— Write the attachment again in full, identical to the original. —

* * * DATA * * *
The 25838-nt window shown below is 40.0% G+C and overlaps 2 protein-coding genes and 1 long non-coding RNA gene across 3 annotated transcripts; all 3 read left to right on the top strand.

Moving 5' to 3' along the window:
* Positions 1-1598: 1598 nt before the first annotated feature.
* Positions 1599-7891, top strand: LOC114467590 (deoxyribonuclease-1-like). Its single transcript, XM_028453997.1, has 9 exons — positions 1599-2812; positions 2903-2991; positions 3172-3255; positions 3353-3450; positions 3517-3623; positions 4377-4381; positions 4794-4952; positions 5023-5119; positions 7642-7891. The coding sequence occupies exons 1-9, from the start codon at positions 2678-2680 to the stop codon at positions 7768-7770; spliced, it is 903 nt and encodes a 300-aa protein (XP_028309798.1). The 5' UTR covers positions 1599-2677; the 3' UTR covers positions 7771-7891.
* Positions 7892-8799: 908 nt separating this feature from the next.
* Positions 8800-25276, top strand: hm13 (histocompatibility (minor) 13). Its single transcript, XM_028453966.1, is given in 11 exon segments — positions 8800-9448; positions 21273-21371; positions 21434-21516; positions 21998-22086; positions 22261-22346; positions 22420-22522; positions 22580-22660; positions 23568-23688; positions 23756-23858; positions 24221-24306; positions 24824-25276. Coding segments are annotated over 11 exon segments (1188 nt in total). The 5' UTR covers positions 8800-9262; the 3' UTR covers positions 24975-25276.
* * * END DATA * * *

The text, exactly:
The 25838-nt window shown below is 40.0% G+C and overlaps 2 protein-coding genes and 1 long non-coding RNA gene across 3 annotated transcripts; all 3 read left to right on the top strand.

Moving 5' to 3' along the window:
* Positions 1-1598: 1598 nt before the first annotated feature.
* Positions 1599-7891, top strand: LOC114467590 (deoxyribonuclease-1-like). Its single transcript, XM_028453997.1, has 9 exons — positions 1599-2812; positions 2903-2991; positions 3172-3255; positions 3353-3450; positions 3517-3623; positions 4377-4381; positions 4794-4952; positions 5023-5119; positions 7642-7891. The coding sequence occupies exons 1-9, from the start codon at positions 2678-2680 to the stop codon at positions 7768-7770; spliced, it is 903 nt and encodes a 300-aa protein (XP_028309798.1). The 5' UTR covers positions 1599-2677; the 3' UTR covers positions 7771-7891.
* Positions 7892-8799: 908 nt separating this feature from the next.
* Positions 8800-25276, top strand: hm13 (histocompatibility (minor) 13). Its single transcript, XM_028453966.1, is given in 11 exon segments — positions 8800-9448; positions 21273-21371; positions 21434-21516; positions 21998-22086; positions 22261-22346; positions 22420-22522; positions 22580-22660; positions 23568-23688; positions 23756-23858; positions 24221-24306; positions 24824-25276. Coding segments are annotated over 11 exon segments (1188 nt in total). The 5' UTR covers positions 8800-9262; the 3' UTR covers positions 24975-25276.